Motorist who escaped a fiery death expected Nissan to investigate
When it comes to cars, many of us fit the stereotype. We're largely interested in how the car looks on the outside and how comfortable it is on the inside.
But we care little for what's under the hood. Until things go wrong. Then consumers become very interested in detail.
Reader Wessel Oosthuizen, who admits to knowing nothing about cars, certainly did.
It's little wonder. The retired sports photographer narrowly escaped death in December when his 2008 1.6 Nissan Qashqai lost power and caught alight while driving in the Karoo. Within minutes the car was ablaze and less than 15 minutes later it was completely gutted.
Why did the car go up in smoke? Nobody knows. And nobody, besides the owner, seems to care much either.
Despite Oosthuizen's efforts, he has no idea why his car, which had recently had its three-year/100000km warranty service at Nissan, is now a hunk of charred metal.
His insurer, which didn't hesitate to cover his loss, blamed an electrical short circuit but could not determine what triggered it. Because the car was so badly burnt and no foul play was suspected, it didn't probe further.
To Oosthuizen's dismay, neither did Nissan.
"I didn't ask Nissan for money; I just thought it should look into it," the 68-year-old Parys resident said. "But it wasn't interested. I called customer care but got no response.
"I then went to Nissan in person and was eventually told it would not get involved but I could appoint an independent assessor. It said insurance wouldn't have paid out if there had been a product fault," he said.
Oosthuizen asked for this response in writing but didn't hear from Nissan again.
When I approached Nissan, senior manager for customer care Jacques Labotsky said the company's position had been incorrectly relayed to Oosthuizen. I didn't find his clarified version much better.
Labotsky said Nissan would "gladly" conduct an investigation and appoint an independent fire investigator at a cost of R50000 but - and here's the rub - if no product liability was found, Oosthuizen would have to foot the bill.
So the customer, whose car burst into flames for no reason, should shoulder the financial burden if no defect is found. Why? "Because the car was fitted with a tracking device," said Labotsky. "If the car was standard, we'd pay."
According to Labotsky, cars fitted with after-market devices and accessories such as trackers, alarm systems, radios and tow bars have contributed to fires.
That's news to me. And to Netstar and Tracker, which with 2.5 million installations between them, know of no such incidents. Even Oosthuizen's insurer Santam has no knowledge of this.
And what about the Nissan service just six weeks earlier? Could there be a connection? No, said Labotsky, and there was no history of "thermal incidents" either.
Where an insurance probe determined possible product liability, he said, the case was referred to the manufacturer for further investigation.
"Unfortunately the insurer opted not to conduct such an investigation and settled the relevant claim with the client directly ... "
Head of Santam corporate affairs Donald Kau said an independent investigation would not have resulted in a different outcome, based on how badly the vehicle was burnt.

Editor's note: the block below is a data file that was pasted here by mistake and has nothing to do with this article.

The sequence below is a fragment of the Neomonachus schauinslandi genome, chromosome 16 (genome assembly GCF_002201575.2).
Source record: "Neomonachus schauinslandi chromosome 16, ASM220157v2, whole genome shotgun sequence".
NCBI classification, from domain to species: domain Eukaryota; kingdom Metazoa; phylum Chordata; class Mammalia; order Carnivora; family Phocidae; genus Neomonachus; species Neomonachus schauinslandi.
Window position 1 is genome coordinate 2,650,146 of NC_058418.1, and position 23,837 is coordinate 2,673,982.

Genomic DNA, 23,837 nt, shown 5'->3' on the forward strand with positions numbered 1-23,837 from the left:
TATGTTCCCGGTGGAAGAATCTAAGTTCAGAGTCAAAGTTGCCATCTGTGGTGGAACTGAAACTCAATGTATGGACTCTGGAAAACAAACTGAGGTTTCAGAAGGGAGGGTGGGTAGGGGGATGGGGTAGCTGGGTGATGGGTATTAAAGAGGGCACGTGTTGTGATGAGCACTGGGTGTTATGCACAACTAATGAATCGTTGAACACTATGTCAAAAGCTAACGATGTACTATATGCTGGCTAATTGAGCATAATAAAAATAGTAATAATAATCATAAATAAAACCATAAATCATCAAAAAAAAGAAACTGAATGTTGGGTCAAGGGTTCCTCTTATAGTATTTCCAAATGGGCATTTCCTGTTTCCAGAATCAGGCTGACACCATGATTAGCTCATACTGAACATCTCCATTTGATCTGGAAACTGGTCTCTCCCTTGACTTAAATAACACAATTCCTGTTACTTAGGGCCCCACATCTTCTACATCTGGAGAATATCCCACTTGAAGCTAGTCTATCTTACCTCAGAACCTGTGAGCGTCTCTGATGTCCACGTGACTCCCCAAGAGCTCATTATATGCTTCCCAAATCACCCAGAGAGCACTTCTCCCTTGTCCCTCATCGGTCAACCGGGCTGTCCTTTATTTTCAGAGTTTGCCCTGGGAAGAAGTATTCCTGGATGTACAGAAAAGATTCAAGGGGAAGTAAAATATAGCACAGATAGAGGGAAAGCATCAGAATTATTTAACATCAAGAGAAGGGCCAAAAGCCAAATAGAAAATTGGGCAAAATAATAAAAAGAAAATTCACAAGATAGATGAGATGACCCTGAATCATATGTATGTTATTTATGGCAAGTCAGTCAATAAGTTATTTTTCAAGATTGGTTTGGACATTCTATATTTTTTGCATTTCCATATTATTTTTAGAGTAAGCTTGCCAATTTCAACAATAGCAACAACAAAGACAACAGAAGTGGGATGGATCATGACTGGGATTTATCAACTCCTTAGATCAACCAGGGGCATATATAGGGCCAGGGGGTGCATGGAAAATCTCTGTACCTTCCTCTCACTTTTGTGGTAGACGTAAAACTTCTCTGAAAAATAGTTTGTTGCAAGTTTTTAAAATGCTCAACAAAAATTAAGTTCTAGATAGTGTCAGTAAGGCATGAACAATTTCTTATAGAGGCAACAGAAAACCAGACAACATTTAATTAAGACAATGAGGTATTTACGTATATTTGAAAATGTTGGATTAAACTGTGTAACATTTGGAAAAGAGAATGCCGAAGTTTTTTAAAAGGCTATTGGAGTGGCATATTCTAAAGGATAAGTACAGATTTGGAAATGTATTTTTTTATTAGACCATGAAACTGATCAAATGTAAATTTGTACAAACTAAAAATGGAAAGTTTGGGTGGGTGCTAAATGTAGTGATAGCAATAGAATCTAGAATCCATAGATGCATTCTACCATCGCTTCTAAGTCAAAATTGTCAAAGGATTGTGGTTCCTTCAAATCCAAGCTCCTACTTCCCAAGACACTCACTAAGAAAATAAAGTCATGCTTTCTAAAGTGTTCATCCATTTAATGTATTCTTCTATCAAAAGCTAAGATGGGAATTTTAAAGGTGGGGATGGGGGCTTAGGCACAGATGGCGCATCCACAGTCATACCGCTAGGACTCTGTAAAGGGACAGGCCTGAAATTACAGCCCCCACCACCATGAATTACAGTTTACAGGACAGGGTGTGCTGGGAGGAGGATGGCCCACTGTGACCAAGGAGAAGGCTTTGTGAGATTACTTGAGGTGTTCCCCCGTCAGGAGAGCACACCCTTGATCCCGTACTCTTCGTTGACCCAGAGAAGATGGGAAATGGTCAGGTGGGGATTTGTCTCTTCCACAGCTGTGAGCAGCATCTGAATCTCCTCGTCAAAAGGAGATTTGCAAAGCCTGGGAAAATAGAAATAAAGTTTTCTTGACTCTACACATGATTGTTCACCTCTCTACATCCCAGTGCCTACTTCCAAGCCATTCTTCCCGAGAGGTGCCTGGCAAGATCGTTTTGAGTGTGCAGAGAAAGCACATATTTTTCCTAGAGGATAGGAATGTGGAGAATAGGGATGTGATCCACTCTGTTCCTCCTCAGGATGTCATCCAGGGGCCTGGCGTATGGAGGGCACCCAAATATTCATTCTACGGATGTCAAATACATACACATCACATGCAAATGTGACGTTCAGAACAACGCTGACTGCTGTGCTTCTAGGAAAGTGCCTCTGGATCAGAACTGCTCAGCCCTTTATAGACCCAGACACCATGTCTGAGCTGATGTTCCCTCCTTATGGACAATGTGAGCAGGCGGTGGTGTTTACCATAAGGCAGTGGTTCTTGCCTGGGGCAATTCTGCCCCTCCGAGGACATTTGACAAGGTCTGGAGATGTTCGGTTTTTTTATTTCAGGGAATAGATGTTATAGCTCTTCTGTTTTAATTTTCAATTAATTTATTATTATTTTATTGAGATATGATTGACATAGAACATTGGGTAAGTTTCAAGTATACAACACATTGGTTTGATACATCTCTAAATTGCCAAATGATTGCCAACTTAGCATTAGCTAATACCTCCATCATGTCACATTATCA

"As we did not investigate the possibility of a defect being the cause of the fire, we cannot comment on the liability of the agents towards their customers," Kau said.
Would Sanlam cover the costs of a further probe at Oosthuizen's request? Unfortunately not, Kau said.
"In this instance, the option is open for the client but it would be for his own cost. We have paid out in line with the client's policy after our own investigation. The car is available for such a probe should the client or manufacturer wish to assess it further."
Oosthuizen, who "meticulously" serviced his car with Nissan, is not amused. "I'm lucky my doors were unlocked because the car's power died when the fire started and the smash-and-grab protection on my windows would have prevented me breaking the glass," he said.
Indeed, it could have been far worse. Nobody can forget the 2009 death of satirist Justin Nurse's two-year-old daughter who died when the family's Honda Jazz caught fire in the driveway of their Noordhoek home.
The cause was indeterminable but an investigation showed that water intrusion into the power window switch housing could cause a short circuit. As a precautionary measure, Honda recalled all 2002-2008 year model Jazz units in SA to inspect and modify the switches.
It's the kind of response consumers expect when things go so terribly wrong.
Although upset at Nissan's failure to inspect his car, Oosthuizen remains surprisingly loyal to the brand; he's already replaced his Qashqai with a second.
In the interest of consumer safety, I believe Nissan had a duty to rule out a defect in Oosthuizen's car, at its own expense. It chose not to.
And Oosthuizen understandably isn't able to take a R50000 gamble.
So we're all none the wiser. Heaven help Nissan if another car burns.
At Pick n Pay, Carnival Mall, for delivering a R49.99 replacement bottle of Preen prewash to shopper Sheila Paterson's door after a faulty cap led to spillage in her shopping bag. Considering her home is 35km from the store, it was a most welcome gesture.
At Patrick Holford's Mood Food which, according to the Advertising Standards Authority, made an unsubstantiated claim to the effect that it was able to "support mood and mental vitality". Isn't it time for the marketing and promotion of complementary medicines to be more strictly regulated?